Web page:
Yet another version of Curt Siodmak's novel about an honest scientist who keeps the brain of a ruthless dead millionaire (Donovan) alive in a tank. Donovan manages to impose his powerful ...
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Edward G. Robinson,
Yet another version of Curt Siodmak's novel about an honest scientist who keeps the brain of a ruthless dead millionaire (Donovan) alive in a tank. Donovan manages to impose his powerful will on the scientist, and uses him to murder his enemies. Written by
Marty McKee <firstname.lastname@example.org>
Dr. Cory, under the control of the brain, makes out a list showing several false identities under which Donovan has hidden money around the country. The first four names on the list are actual names of crew members: production supervisor H.B. Chapman, production designer Boris Leven, assistant director Jack R. Berne (on list as "Jack Byrne") and set decorator Edward Boyle. The fifth name, Fred Russell, is that of a popular sports writer of the early 1950s. See more »
The size of the brain in the tank keeps abruptly changing size, within the same scene. See more »
The best version of Curt Siodmak's often filmed novel.
This film is one of my favorite 1950's horror/science fiction movies. I first saw this film on T.V. when I was about four and five years old, and it thrilled me then and I still enjoy it today. The story based on Curt Siodmak's novel was previously filmed in 1942 as LADY AND THE MONSTER. While that version has some virtues, the overall result was mediocre. It was filmed again 1962 as THE BRAIN with several character name changes and different plot elements. I last saw that version in 1970's. While I recall it being not bad, I don't remember it being as good as this version.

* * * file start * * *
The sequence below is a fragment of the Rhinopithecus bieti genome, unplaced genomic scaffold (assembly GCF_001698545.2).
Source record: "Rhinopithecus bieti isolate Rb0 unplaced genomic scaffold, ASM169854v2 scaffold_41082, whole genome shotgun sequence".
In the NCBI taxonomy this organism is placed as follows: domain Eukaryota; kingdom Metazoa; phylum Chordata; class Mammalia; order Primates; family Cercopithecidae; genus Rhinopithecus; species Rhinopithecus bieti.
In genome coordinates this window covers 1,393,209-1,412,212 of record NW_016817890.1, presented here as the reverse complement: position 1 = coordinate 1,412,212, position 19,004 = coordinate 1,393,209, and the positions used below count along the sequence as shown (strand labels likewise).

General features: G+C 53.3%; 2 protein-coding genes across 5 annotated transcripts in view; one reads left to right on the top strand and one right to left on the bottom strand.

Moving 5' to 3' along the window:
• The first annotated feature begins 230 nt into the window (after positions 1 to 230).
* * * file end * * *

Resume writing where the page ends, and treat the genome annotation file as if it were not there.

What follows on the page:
DONOVAN'S BRAIN is the best version primarily due the good performance of Lew Ayers as the possessed Dr. Cory with good support from Gene Evans. When I first saw this film again after many years I was impressed by Lew Ayers. When the evil brain of Donovan possesses Dr. Cory and he becomes Donovan, I had to remind myself that it was Ayers playing both "minds". This was done entirely by Ayers; the film employs no make-up or lighting tricks (as the 1942 version does) to create the different minds in the same body. Gene Evans lends good support as Cory's alcoholic but sympathetic doctor assistant. Steve Brodie is also good as the blackmailing reporter, but his role is somewhat shoehorned into the plot. He appears merely as someone for Cory as Donovan to knock off, and once he is gone, his blackmail threats are forgotten. However the scene's with Brodie are good. Note that when he confronts Cory/Donovan for a blackmail payment, he is wearing a worn out suit. When he returns for another payment, he shows up in a very expensive looking suit! The film is loaded with subtle touches like that.
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